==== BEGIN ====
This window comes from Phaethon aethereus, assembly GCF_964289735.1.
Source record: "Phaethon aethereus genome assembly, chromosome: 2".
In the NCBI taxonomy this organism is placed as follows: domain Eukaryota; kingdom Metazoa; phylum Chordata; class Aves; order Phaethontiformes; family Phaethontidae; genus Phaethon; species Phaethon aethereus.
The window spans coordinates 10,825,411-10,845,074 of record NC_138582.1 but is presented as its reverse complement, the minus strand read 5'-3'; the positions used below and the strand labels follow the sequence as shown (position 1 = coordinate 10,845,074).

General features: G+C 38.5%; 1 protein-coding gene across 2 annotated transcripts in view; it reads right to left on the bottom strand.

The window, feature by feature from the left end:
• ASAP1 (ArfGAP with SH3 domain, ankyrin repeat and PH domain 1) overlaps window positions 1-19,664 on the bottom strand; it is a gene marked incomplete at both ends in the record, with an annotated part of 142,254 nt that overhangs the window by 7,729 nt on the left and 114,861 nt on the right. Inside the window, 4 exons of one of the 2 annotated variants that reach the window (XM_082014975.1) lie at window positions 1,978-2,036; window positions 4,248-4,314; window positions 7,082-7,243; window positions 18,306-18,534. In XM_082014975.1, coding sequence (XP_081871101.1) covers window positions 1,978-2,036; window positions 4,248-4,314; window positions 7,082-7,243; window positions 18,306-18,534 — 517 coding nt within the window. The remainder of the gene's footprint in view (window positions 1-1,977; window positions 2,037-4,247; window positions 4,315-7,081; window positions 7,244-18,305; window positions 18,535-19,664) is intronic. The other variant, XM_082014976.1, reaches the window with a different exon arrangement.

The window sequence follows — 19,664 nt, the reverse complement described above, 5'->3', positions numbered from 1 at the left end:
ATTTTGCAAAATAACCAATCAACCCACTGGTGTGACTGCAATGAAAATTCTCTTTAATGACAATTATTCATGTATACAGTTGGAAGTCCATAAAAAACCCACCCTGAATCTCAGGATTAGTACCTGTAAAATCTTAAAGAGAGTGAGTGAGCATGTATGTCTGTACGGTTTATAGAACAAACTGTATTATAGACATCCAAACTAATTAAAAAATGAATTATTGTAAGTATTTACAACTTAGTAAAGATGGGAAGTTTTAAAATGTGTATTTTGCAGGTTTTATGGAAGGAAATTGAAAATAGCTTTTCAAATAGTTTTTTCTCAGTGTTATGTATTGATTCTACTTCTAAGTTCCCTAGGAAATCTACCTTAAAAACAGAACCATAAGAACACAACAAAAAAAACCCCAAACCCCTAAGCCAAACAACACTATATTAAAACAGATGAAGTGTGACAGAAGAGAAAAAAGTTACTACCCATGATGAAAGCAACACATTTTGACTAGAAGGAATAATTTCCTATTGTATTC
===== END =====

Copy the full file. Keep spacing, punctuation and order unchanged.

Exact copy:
This window comes from Phaethon aethereus, assembly GCF_964289735.1.
Source record: "Phaethon aethereus genome assembly, chromosome: 2".
In the NCBI taxonomy this organism is placed as follows: domain Eukaryota; kingdom Metazoa; phylum Chordata; class Aves; order Phaethontiformes; family Phaethontidae; genus Phaethon; species Phaethon aethereus.
The window spans coordinates 10,825,411-10,845,074 of record NC_138582.1 but is presented as its reverse complement, the minus strand read 5'-3'; the positions used below and the strand labels follow the sequence as shown (position 1 = coordinate 10,845,074).

General features: G+C 38.5%; 1 protein-coding gene across 2 annotated transcripts in view; it reads right to left on the bottom strand.

The window, feature by feature from the left end:
• ASAP1 (ArfGAP with SH3 domain, ankyrin repeat and PH domain 1) overlaps window positions 1-19,664 on the bottom strand; it is a gene marked incomplete at both ends in the record, with an annotated part of 142,254 nt that overhangs the window by 7,729 nt on the left and 114,861 nt on the right. Inside the window, 4 exons of one of the 2 annotated variants that reach the window (XM_082014975.1) lie at window positions 1,978-2,036; window positions 4,248-4,314; window positions 7,082-7,243; window positions 18,306-18,534. In XM_082014975.1, coding sequence (XP_081871101.1) covers window positions 1,978-2,036; window positions 4,248-4,314; window positions 7,082-7,243; window positions 18,306-18,534 — 517 coding nt within the window. The remainder of the gene's footprint in view (window positions 1-1,977; window positions 2,037-4,247; window positions 4,315-7,081; window positions 7,244-18,305; window positions 18,535-19,664) is intronic. The other variant, XM_082014976.1, reaches the window with a different exon arrangement.

The window sequence follows — 19,664 nt, the reverse complement described above, 5'->3', positions numbered from 1 at the left end:
ATTTTGCAAAATAACCAATCAACCCACTGGTGTGACTGCAATGAAAATTCTCTTTAATGACAATTATTCATGTATACAGTTGGAAGTCCATAAAAAACCCACCCTGAATCTCAGGATTAGTACCTGTAAAATCTTAAAGAGAGTGAGTGAGCATGTATGTCTGTACGGTTTATAGAACAAACTGTATTATAGACATCCAAACTAATTAAAAAATGAATTATTGTAAGTATTTACAACTTAGTAAAGATGGGAAGTTTTAAAATGTGTATTTTGCAGGTTTTATGGAAGGAAATTGAAAATAGCTTTTCAAATAGTTTTTTCTCAGTGTTATGTATTGATTCTACTTCTAAGTTCCCTAGGAAATCTACCTTAAAAACAGAACCATAAGAACACAACAAAAAAAACCCCAAACCCCTAAGCCAAACAACACTATATTAAAACAGATGAAGTGTGACAGAAGAGAAAAAAGTTACTACCCATGATGAAAGCAACACATTTTGACTAGAAGGAATAATTTCCTATTGTATTC